Draft guidelines for development of solar parks in India published by government

Draft guidelines for development of solar parks in India published by government

The government of India has published today a draft guidelines for development of Solar Park in India, which is available in the MNRE portal.

The Jawaharlal Nehru National Solar Mission was launched on the 11th January, 2010 by the Prime Minister. The Mission has set the ambitious target of deploying 20,000 MW of grid connected solar power by 2022 is aimed at reducing the cost of solar power generation in the country. Mission will create an enabling policy framework to achieve this objective and make India a global leader in solar energy.


The Jawaharlal Nehru National Solar Mission is a major initiative of the Government of India with active participation from States to promote ecologically sustainable growth while addressing India’s energy security challenge. It will also constitute a major contribution by India to the global effort to meet the challenges of climate change.

Solar Park in India

The solar park is a concentrated zone of development of solar power generation projects and provides developers an area that is well characterized, with proper infrastructure and access to amenities and where the risk of the projects can be minimized.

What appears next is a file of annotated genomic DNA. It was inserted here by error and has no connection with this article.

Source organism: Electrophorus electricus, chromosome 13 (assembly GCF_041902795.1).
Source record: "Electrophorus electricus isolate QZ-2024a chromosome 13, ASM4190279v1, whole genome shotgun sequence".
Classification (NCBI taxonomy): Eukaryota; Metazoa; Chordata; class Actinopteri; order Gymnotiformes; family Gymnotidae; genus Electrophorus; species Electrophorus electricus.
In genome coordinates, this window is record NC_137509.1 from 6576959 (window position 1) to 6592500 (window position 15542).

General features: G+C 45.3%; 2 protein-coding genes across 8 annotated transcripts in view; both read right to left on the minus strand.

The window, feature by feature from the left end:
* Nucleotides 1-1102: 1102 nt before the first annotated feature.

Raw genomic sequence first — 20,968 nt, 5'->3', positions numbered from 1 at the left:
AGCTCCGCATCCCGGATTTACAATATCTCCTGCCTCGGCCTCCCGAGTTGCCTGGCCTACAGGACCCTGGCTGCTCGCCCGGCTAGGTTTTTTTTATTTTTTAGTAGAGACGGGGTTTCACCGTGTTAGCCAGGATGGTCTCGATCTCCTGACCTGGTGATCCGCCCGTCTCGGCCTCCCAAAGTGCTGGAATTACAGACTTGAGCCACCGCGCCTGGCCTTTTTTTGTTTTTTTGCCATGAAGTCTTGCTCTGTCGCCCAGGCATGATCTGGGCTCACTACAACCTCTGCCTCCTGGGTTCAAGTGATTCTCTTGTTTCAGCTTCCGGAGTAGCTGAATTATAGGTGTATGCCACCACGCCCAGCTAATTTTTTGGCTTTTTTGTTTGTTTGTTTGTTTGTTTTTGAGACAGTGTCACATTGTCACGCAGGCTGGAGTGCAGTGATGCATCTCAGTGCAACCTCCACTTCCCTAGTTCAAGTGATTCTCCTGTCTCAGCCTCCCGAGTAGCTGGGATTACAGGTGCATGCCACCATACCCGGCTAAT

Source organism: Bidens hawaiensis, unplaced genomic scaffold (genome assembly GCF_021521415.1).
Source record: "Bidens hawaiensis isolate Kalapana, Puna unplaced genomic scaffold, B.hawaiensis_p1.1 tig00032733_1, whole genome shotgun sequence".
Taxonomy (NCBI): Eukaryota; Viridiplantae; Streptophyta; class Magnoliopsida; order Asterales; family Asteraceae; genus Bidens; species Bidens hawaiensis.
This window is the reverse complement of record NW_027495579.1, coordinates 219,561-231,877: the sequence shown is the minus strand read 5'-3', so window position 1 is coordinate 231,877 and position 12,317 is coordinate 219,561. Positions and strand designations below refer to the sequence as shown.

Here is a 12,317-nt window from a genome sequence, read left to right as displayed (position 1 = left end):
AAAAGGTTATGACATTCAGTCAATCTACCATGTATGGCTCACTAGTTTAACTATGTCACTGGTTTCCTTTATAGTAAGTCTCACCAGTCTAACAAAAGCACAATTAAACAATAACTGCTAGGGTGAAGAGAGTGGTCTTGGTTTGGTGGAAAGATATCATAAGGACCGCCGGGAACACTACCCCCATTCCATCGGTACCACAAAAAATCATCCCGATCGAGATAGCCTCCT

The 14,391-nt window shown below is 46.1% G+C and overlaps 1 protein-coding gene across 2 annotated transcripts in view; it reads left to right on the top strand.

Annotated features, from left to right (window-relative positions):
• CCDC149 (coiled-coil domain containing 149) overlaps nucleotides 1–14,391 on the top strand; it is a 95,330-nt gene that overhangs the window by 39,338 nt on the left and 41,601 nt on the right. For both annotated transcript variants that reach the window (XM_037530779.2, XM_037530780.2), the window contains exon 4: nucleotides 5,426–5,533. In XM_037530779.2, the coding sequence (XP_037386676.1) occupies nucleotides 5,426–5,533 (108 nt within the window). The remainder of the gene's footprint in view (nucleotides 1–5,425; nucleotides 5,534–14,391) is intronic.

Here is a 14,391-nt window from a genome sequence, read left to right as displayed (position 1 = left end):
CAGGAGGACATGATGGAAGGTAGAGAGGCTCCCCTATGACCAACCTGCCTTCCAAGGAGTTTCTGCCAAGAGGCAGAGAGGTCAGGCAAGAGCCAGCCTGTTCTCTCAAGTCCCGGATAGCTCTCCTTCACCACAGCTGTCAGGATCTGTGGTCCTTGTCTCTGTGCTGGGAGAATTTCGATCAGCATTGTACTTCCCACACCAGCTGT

Solar Park will also facilitate developers by reducing the number of required approvals. Large size projects have a potential to bring down the cost of Solar Power. Therefore, Ultra Mega Solar Power Projects having capacity of 500 MW or above have been planned in India. 

Large chunks of land are available in some States for solar park development. There are some developers who are keen to individually take up very large projects. Land has so far been identified in Gujarat, Madhya Pradesh, Rajasthan, Telangana, Andhra Pradesh, Arunachal Pradesh, Karnataka, Kerala, Uttar Pradesh, Meghalaya, Nagaland, Punjab, Tamil Nadu, Andaman & Nicobar Islands and Uttarakhand. Smaller parks in Himalayan & other hilly States where contiguous land may be difficult to acquire in view of the difficult terrain are also being considered. Smaller parks are also being considered in States where there is acute shortage of non-agricultural lands. 

The idea of solar parks emerged from the success of the ‘Charanka Solar Park’ in Patan, Gujarat which was closely followed by the ‘Bhadla Solar Park’ in Rajasthan. They have quickly emerged as a powerful mechanism for the rapid development of solar power projects in the country.

Explore further in MNRE

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